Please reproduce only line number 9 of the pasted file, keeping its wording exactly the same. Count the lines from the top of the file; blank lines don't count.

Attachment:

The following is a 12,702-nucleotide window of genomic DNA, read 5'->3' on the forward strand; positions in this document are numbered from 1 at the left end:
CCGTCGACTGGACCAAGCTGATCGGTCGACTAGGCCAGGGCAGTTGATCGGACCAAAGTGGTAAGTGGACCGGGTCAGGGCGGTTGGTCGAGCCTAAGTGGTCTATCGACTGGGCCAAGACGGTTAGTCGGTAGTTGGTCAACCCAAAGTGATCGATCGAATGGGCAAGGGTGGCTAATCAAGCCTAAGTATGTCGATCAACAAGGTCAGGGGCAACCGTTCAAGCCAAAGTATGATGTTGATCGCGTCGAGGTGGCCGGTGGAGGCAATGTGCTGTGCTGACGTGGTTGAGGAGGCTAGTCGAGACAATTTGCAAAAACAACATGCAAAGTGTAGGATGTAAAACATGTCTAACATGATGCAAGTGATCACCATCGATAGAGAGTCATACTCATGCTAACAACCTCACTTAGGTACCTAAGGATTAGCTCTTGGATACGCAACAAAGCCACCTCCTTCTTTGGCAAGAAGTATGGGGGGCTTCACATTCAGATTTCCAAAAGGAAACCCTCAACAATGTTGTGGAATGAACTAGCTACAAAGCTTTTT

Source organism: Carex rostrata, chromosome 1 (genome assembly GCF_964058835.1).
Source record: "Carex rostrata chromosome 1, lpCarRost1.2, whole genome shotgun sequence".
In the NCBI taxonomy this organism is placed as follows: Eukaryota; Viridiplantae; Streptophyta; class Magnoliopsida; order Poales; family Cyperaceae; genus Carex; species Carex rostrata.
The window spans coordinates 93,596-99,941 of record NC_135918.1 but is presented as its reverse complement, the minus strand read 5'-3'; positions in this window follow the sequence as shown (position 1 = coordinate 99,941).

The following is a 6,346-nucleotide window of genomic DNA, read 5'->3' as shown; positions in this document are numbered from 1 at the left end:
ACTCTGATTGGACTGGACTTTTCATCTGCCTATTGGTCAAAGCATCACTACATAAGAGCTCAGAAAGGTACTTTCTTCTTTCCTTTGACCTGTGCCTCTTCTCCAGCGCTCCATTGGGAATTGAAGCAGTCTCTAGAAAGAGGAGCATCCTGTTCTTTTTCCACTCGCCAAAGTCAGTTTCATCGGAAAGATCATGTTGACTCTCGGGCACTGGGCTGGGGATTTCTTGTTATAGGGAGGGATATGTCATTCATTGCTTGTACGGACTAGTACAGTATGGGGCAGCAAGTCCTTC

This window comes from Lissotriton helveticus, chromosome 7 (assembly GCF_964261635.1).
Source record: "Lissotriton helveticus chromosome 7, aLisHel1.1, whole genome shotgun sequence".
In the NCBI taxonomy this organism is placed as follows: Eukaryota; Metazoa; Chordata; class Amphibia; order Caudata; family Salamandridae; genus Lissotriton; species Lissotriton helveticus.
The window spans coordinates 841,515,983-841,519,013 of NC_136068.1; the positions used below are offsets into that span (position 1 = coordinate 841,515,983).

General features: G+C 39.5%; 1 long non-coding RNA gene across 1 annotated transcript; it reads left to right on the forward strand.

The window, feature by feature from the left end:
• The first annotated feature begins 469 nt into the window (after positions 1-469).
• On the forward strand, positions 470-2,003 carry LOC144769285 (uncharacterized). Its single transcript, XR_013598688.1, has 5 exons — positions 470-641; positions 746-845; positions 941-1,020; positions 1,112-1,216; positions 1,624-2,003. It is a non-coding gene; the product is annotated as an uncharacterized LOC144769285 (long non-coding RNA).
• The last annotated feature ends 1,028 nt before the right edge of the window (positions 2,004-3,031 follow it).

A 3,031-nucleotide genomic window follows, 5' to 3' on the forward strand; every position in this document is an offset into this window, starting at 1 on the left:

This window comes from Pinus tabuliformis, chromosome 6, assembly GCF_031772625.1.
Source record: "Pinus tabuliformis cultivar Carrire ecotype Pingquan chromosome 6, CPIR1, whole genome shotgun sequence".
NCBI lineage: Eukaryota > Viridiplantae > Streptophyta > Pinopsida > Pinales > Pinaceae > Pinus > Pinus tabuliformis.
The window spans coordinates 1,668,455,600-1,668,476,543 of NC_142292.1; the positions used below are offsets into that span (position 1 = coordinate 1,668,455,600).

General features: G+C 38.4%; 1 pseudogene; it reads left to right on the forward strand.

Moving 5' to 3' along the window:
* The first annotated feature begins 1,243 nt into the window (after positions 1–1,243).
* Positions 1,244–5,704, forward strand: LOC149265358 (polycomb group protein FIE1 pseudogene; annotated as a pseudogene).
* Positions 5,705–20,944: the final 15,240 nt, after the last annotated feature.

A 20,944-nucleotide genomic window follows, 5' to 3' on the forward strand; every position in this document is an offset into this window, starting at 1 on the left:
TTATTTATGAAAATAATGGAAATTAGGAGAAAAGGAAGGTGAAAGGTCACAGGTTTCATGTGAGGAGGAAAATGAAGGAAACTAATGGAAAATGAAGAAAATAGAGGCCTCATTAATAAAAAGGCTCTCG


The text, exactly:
This window comes from Lissotriton helveticus, chromosome 7 (assembly GCF_964261635.1).